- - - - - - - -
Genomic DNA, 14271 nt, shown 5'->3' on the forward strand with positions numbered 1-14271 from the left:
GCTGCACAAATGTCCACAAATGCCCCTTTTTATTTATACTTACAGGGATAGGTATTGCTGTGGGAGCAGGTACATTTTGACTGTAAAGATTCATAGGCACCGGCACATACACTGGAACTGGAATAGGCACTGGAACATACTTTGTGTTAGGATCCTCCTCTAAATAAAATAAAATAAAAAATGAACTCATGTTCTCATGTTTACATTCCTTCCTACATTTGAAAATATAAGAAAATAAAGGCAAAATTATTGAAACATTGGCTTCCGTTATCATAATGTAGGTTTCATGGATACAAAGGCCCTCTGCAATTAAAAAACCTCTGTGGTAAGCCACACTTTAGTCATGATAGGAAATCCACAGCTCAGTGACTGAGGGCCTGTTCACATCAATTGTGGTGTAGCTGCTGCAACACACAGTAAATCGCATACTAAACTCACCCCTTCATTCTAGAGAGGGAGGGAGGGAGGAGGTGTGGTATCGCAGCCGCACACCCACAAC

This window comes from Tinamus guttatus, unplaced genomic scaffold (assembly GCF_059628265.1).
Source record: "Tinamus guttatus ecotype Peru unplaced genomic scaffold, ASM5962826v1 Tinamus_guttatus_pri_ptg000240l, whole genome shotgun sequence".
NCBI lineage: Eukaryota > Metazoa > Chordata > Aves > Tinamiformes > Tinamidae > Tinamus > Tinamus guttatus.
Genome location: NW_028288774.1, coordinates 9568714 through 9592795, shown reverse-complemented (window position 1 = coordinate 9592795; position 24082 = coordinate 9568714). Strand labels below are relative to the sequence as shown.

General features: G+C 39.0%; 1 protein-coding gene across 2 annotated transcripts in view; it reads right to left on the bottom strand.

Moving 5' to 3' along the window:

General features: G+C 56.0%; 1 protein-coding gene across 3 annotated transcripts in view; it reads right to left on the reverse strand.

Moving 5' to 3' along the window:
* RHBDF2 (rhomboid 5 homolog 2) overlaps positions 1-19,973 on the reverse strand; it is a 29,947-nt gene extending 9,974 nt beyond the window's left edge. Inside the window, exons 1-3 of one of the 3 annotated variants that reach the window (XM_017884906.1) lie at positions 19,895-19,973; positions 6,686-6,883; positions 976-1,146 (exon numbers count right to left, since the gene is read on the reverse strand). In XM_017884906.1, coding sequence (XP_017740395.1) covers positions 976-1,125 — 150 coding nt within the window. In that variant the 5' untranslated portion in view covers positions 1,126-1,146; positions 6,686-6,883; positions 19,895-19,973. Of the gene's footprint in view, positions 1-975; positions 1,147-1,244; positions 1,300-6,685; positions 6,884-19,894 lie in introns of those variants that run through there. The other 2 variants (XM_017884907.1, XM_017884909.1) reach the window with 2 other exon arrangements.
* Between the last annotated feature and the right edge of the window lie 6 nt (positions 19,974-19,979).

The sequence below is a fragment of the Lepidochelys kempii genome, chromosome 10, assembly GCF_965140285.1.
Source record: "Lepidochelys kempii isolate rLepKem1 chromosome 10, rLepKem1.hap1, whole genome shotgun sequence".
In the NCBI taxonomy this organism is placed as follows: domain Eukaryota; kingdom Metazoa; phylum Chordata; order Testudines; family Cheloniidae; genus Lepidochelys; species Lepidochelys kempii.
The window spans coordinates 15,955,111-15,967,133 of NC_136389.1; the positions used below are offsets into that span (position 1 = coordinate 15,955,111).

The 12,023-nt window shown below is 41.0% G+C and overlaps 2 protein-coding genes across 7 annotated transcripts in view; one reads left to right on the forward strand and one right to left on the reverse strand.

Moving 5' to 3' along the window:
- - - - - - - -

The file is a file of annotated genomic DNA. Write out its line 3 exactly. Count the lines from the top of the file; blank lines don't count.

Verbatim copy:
This window comes from Tinamus guttatus, unplaced genomic scaffold (assembly GCF_059628265.1).